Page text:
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4L80E CAN Trans Controller by AMP EFI
4L80E CAN Trans Controller by AMP EFI

MicroSquirt CAN Transmission Controller with 4L80E Subharness

5 out of 5 based on 1 customer rating
(1 customer review )
MicroSquirt CAN Transmission Controller with 4L80E Subharness

$499.00

In stock

Tuning Cable - MS3Pro EVO & ULTIMATE ECU's – optional

In stock

USB to Serial Adapter - Trouble Free!! – optional

In stock

Description

4L80E Plug and Play Transmission Control via MicroSquirt

Seamlessly control your 4L80E transmission with MicroSquirt Transmission Control! The supplied 4L80E subharness provides a simple, plug and play integration with MS3Pro and directly mates with our LSx drop on harnesses; a perfect fit for GM 4L80E transmission. Includes wiring for the input shaft speed sensor.  This can be used as a standalone transmission control solution with minimal wiring involved, but was designed to be a full plug and play, zero wiring solution with our 24x & 58x harnesses.

Note that many 1993 and earlier 4L80E transmissions had a different connector – this unit uses the later style that was used in most 1994 and later transmissions.

Parts included

  • MicroSquirt Transmission Controller
  • Complete 4L80E wiring harness
  • 6 pin black connector for power, ground, and CAN bus
  • 8 pin gray connector for additional inputs
  • 18 crimp pins for the above connectors

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1 review for MicroSquirt CAN Transmission Controller with 4L80E Subharness

    Only logged in customers who have purchased this product may write a review.

    I’ve heard of a device called the MicroTCU. Is this a MicroTCU?

    • The MicroTCU is a different unit that has similar specifications, but it has not been put into production.

    Is it waterproof?

    • No, but you can make it waterproof with a bit of RTV silicone around the edge of the case.

    Are there other versions of the MicroSquirt for other functions? Transmission control or the “IO Box”, for example?

    • These all use the same ECU, just running different code to change its function and use it as a transmission control unit or I/O expansion device. See MSExtra.com for details.

    Could I use two MicroSquirts, one running the engine and one running the transmission?

    • Yes. They would link up over their CAN networks to look like a single unit to the tuning software.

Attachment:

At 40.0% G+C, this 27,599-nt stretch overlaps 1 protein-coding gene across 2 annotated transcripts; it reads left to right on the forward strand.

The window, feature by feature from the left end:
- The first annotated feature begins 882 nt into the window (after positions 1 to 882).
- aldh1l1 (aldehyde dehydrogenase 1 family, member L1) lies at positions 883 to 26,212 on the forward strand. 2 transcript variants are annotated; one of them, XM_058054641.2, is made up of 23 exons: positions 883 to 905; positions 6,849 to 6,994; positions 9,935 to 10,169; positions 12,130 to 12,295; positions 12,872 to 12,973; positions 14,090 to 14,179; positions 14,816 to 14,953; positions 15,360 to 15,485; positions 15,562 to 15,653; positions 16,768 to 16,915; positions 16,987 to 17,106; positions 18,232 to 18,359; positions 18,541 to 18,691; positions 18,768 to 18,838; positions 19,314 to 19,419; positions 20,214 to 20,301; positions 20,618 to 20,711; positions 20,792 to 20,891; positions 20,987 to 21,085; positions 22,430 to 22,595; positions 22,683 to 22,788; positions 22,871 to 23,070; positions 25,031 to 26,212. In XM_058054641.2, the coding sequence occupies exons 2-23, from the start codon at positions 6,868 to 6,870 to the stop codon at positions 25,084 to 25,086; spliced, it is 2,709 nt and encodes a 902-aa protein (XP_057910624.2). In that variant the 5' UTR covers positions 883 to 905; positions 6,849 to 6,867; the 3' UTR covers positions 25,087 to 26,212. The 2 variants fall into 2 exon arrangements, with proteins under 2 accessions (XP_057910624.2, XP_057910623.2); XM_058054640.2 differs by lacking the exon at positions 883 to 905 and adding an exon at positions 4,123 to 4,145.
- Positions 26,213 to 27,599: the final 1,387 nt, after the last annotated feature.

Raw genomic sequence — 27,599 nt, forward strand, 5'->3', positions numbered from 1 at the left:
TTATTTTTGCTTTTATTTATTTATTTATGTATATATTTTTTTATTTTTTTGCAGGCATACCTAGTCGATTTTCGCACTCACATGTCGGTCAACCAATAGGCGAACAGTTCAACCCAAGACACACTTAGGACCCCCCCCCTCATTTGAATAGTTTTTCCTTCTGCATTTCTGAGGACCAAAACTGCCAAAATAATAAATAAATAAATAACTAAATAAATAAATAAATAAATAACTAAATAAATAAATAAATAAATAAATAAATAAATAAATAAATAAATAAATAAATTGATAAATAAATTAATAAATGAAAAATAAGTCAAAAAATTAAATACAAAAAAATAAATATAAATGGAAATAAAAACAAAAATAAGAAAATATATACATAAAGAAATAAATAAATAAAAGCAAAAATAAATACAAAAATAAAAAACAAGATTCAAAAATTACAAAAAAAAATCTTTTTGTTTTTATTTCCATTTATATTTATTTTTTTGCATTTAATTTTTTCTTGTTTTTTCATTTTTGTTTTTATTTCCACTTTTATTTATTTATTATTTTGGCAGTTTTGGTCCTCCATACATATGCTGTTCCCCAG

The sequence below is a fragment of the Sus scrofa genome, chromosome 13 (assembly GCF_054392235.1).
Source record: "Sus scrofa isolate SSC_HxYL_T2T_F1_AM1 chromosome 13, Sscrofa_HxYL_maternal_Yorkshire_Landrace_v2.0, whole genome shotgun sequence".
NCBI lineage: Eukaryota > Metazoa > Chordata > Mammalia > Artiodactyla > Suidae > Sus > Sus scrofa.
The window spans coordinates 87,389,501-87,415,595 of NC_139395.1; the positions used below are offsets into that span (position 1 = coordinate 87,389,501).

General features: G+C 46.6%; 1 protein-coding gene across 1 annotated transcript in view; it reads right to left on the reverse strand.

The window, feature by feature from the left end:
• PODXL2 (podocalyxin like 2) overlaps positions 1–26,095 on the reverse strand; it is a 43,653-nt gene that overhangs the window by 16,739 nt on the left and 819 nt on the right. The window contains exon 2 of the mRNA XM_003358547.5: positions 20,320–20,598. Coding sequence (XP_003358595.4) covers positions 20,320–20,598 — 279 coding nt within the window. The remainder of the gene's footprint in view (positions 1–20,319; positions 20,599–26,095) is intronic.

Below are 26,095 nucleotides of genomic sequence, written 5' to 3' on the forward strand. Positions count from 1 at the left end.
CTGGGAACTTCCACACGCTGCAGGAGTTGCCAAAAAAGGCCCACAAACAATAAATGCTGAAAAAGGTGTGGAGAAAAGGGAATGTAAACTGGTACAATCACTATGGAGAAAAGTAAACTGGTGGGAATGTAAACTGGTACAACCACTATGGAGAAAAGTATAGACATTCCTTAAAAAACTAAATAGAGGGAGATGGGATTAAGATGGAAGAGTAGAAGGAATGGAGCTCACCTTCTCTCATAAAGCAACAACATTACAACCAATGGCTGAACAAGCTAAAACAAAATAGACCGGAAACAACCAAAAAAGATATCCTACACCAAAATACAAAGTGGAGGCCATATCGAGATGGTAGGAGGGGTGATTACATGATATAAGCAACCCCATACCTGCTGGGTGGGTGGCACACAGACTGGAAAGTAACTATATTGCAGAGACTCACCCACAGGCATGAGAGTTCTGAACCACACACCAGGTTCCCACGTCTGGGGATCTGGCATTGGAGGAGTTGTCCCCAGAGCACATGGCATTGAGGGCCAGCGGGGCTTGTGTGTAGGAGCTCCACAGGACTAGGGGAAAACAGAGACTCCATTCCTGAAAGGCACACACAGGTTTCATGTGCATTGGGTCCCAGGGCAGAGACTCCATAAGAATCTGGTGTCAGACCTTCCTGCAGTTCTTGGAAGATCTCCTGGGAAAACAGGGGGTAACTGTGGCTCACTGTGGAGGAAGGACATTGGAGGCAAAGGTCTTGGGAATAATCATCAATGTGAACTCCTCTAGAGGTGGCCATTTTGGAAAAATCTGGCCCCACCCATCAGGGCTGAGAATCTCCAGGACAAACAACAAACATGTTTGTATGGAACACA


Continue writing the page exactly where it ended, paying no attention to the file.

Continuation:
Where is this unit made?

    • They are built in the USA.

    What do I need to tune this unit over USB?

    Questions & Answers

    1. 0 votes
      A

      A 4 pin HEI module tach output is off the negative terminal of the coil, so the voltage is too high for the input on the MicroSquirt. You can, however, swap to a 7 or 8 pin HEI, and use the "R" pin for a tach signal for the MicroSquirt. Leave the "E" and "B" pins disconnected, and it will behave as if it's a 4 pin module with a low voltage tach output.

    2. 0 votes
      A

      You might be better off using a standard MicroSquirt as the harness won't be much use for non-GM transmissions. Supported transmissions include:

      • GM 4T40E
      • GM 4L60E
      • GM 4L80E
      • Toyota A341E
      • Ford 4R70W
      • Ford 4R100W (also called E4OD)
      • Mitsubishi W4A33

      The following have a few experimental installations but do not have full documentation:

      • GM 5L40E
      • Chrysler 41TE
    3. 0 votes
      A

      It does need RPM, but coolant temperature is less critical. The RPM input is a simple pulsed signal; there's several ways you can get this depending on your ignition system.

    4. 0 votes
      A

      Yes. This harness fits all but a few very early '90s versions of the 4L80E. We actually developed it using a transmission out of a slightly newer van.

    5. 0 votes
      A

      The MicroSquirt is set up to use its VR2 input for the RPM signal. You can often get a suitable signal from the distributor pickup or, if using an MSD type ignition, a tach output on the ignition module.

    6. 0 votes
      A

      Sure - this one can use either throttle position or MAP for engine load.

    7. 0 votes
      Q Do you need a tps for carbureted engines?
      Asked on July 1, 2017 5:06 pm
      There are no answers for this question yet. Answer now